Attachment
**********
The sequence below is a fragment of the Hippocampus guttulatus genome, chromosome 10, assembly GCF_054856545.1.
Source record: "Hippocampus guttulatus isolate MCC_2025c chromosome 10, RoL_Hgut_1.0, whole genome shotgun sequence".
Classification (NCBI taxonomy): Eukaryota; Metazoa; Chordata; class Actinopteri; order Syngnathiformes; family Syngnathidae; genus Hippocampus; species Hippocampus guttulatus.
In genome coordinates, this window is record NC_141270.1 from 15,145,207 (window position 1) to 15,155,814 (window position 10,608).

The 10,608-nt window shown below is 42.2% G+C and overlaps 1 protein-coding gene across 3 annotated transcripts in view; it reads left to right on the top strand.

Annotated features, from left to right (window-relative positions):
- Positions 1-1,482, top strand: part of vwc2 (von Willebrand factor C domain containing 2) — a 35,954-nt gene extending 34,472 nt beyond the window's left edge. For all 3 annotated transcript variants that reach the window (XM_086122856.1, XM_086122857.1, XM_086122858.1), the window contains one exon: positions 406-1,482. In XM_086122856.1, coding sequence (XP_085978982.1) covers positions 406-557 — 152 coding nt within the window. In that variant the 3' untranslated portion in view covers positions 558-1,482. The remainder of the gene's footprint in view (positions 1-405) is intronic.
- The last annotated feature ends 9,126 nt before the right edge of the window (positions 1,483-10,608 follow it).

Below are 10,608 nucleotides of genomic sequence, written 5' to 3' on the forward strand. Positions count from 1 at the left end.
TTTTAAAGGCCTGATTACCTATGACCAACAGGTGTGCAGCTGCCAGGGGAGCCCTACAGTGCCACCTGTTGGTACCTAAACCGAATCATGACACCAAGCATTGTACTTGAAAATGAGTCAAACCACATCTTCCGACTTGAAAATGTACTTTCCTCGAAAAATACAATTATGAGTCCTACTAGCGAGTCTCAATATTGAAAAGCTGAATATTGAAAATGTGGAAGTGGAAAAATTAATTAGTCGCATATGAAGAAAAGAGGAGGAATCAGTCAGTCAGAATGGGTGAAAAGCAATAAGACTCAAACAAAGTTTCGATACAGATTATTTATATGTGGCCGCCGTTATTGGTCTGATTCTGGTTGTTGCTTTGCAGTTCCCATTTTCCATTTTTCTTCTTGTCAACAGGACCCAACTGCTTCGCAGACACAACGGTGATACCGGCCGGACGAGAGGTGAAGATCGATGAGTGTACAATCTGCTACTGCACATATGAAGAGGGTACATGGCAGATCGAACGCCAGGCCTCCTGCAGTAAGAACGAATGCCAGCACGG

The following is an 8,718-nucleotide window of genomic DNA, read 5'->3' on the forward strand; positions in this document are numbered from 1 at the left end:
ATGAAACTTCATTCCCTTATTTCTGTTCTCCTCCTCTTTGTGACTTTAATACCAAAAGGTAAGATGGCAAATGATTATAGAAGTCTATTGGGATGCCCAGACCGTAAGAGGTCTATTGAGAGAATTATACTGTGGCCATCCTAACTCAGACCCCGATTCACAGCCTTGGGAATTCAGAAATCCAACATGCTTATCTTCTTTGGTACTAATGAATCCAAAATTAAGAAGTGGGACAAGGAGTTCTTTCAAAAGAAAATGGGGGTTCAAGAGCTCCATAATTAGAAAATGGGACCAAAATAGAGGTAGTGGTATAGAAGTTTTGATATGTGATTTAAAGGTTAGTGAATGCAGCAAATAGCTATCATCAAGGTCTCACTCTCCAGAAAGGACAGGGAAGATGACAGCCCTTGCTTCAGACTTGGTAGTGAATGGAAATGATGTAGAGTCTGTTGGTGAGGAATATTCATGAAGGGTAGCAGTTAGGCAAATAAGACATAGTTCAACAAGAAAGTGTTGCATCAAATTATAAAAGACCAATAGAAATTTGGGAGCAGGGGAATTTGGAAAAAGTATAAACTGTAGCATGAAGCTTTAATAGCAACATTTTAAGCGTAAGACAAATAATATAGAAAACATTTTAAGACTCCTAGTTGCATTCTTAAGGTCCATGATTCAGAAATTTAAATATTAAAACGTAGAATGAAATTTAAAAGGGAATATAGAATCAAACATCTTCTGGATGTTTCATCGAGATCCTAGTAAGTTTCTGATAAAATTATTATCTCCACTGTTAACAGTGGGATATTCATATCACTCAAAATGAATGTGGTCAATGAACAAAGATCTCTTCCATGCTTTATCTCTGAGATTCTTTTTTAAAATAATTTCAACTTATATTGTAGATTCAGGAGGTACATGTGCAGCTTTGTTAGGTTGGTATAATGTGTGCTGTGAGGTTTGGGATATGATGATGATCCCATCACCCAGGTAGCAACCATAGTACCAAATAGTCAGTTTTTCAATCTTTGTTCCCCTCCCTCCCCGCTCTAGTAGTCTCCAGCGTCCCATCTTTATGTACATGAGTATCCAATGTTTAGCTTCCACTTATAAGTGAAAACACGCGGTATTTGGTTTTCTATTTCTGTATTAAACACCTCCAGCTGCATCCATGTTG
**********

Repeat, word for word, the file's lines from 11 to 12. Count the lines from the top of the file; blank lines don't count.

The following is an 8,718-nucleotide window of genomic DNA, read 5'->3' on the forward strand; positions in this document are numbered from 1 at the left end:
ATGAAACTTCATTCCCTTATTTCTGTTCTCCTCCTCTTTGTGACTTTAATACCAAAAGGTAAGATGGCAAATGATTATAGAAGTCTATTGGGATGCCCAGACCGTAAGAGGTCTATTGAGAGAATTATACTGTGGCCATCCTAACTCAGACCCCGATTCACAGCCTTGGGAATTCAGAAATCCAACATGCTTATCTTCTTTGGTACTAATGAATCCAAAATTAAGAAGTGGGACAAGGAGTTCTTTCAAAAGAAAATGGGGGTTCAAGAGCTCCATAATTAGAAAATGGGACCAAAATAGAGGTAGTGGTATAGAAGTTTTGATATGTGATTTAAAGGTTAGTGAATGCAGCAAATAGCTATCATCAAGGTCTCACTCTCCAGAAAGGACAGGGAAGATGACAGCCCTTGCTTCAGACTTGGTAGTGAATGGAAATGATGTAGAGTCTGTTGGTGAGGAATATTCATGAAGGGTAGCAGTTAGGCAAATAAGACATAGTTCAACAAGAAAGTGTTGCATCAAATTATAAAAGACCAATAGAAATTTGGGAGCAGGGGAATTTGGAAAAAGTATAAACTGTAGCATGAAGCTTTAATAGCAACATTTTAAGCGTAAGACAAATAATATAGAAAACATTTTAAGACTCCTAGTTGCATTCTTAAGGTCCATGATTCAGAAATTTAAATATTAAAACGTAGAATGAAATTTAAAAGGGAATATAGAATCAAACATCTTCTGGATGTTTCATCGAGATCCTAGTAAGTTTCTGATAAAATTATTATCTCCACTGTTAACAGTGGGATATTCATATCACTCAAAATGAATGTGGTCAATGAACAAAGATCTCTTCCATGCTTTATCTCTGAGATTCTTTTTTAAAATAATTTCAACTTATATTGTAGATTCAGGAGGTACATGTGCAGCTTTGTTAGGTTGGTATAATGTGTGCTGTGAGGTTTGGGATATGATGATGATCCCATCACCCAGGTAGCAACCATAGTACCAAATAGTCAGTTTTTCAATCTTTGTTCCCCTCCCTCCCCGCTCTAGTAGTCTCCAGCGTCCCATCTTTATGTACATGAGTATCCAATGTTTAGCTTCCACTTATAAGTGAAAACACGCGGTATTTGGTTTTCTATTTCTGTATTAAACACCTCCAGCTGCATCCATGTTG